Throughout his lifetime, Bowring received numerous foreign honorary degrees, decorations and gifts. His literary accomplishments including original hymn and poems, along with his translations of Russian and Serbian poetry are regarded as models of emotional and expressive revision. He died in Claremont, England on November 23, 1872, at the age of eighty.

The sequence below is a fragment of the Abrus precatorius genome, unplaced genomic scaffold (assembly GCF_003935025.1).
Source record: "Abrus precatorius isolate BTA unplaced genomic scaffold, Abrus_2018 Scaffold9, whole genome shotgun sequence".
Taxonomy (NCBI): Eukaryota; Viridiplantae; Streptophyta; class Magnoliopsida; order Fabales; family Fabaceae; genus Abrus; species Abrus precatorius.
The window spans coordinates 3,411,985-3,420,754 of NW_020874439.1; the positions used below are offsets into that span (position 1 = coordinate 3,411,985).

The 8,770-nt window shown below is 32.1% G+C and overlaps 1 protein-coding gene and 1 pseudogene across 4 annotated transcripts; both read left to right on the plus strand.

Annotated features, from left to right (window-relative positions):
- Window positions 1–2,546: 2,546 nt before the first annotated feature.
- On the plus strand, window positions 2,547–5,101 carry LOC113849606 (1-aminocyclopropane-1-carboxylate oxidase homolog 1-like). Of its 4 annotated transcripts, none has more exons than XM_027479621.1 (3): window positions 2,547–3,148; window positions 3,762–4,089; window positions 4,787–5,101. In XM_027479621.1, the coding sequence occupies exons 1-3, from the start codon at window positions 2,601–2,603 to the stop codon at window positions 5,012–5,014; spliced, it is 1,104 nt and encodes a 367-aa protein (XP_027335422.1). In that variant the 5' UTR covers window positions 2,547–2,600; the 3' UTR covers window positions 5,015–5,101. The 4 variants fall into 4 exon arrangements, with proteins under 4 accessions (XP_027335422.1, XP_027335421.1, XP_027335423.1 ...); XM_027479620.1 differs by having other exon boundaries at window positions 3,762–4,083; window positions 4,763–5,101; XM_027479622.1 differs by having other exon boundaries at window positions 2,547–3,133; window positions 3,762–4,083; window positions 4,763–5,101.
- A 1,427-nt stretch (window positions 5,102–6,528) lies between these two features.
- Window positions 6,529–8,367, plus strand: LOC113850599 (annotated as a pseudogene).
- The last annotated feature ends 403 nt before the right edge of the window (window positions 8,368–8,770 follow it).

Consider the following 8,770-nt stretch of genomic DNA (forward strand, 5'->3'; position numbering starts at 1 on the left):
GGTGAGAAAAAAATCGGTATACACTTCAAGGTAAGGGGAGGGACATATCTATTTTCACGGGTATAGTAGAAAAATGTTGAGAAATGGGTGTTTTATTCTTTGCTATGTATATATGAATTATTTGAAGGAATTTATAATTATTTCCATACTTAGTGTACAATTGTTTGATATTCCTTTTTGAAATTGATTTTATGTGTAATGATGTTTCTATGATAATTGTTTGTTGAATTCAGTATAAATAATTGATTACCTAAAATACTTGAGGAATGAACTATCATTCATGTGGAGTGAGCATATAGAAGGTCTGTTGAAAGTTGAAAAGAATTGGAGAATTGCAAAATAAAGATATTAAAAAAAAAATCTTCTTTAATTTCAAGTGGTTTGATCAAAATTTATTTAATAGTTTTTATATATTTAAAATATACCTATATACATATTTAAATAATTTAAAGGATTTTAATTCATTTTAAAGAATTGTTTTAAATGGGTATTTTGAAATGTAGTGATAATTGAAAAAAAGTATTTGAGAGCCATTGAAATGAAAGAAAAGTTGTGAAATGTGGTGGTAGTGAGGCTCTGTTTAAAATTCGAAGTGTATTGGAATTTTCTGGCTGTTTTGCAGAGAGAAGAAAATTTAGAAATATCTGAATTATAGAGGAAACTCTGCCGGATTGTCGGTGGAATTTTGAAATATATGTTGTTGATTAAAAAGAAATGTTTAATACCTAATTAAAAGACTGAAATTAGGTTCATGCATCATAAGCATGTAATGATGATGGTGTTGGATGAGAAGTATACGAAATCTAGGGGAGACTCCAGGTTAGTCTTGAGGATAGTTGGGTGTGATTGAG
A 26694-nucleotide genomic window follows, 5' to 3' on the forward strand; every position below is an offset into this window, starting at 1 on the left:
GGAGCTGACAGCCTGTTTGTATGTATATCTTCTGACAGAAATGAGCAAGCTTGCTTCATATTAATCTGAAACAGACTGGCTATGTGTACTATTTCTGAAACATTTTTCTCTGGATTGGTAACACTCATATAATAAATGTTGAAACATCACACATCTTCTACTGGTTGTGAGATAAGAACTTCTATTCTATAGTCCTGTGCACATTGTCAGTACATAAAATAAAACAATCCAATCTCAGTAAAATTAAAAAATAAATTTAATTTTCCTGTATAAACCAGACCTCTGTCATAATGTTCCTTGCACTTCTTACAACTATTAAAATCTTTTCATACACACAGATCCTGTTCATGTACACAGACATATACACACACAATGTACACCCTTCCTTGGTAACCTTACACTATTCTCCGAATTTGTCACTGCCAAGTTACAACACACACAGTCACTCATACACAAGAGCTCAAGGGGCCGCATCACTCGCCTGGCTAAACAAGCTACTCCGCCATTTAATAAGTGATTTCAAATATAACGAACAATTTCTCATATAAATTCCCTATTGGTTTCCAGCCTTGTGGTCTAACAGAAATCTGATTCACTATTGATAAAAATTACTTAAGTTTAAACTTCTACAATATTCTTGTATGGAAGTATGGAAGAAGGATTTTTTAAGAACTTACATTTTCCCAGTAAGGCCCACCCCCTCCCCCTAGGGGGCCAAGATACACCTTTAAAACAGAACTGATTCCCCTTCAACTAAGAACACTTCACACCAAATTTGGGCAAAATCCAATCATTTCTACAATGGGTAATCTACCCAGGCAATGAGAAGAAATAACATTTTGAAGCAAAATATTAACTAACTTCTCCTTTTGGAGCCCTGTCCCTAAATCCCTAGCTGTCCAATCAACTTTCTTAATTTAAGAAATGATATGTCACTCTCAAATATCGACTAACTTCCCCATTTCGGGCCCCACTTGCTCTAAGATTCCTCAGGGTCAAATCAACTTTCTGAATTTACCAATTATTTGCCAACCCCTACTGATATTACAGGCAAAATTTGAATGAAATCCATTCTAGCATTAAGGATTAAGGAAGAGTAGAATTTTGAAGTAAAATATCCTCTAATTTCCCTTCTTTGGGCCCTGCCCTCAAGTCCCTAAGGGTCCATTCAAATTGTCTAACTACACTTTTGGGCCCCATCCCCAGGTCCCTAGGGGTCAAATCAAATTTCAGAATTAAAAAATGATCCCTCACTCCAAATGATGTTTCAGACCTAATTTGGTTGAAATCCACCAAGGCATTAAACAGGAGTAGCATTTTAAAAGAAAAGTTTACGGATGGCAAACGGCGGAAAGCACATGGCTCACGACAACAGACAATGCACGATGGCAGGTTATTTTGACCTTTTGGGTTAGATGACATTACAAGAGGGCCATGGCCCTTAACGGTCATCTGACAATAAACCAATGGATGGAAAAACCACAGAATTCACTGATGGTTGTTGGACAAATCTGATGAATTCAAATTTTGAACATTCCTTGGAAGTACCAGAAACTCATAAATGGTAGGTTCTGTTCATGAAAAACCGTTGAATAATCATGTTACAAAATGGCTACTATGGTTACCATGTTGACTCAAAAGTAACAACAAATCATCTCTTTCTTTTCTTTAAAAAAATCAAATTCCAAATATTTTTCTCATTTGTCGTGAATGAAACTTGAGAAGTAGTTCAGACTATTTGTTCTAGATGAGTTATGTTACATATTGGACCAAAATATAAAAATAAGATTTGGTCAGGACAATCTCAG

This offering is a part of the "Dr. Albert Goodwin Collection", a preeminent assemblage of world Orders, Medals, and Decorations composed solely by Dr.Goodwin between 1946-1967. Dr. Goodwin had a successful career as an educator and prominent physician in New York as well as actively serving in both World Wars with the United States Medical Corps. He acted as both President and Vice-President of the Orders and Medals Society of America (OMSA) and is responsible for organizing their first convention in 1960. He maintained further membership with the American Society of Military Collectors, the International Orders Research Society, and the American Numismatic Society. His knowledge and passion for history and awards is evident in this meticulously compiled collection that is now available in its entirety for the first time exclusively on eMedals.com.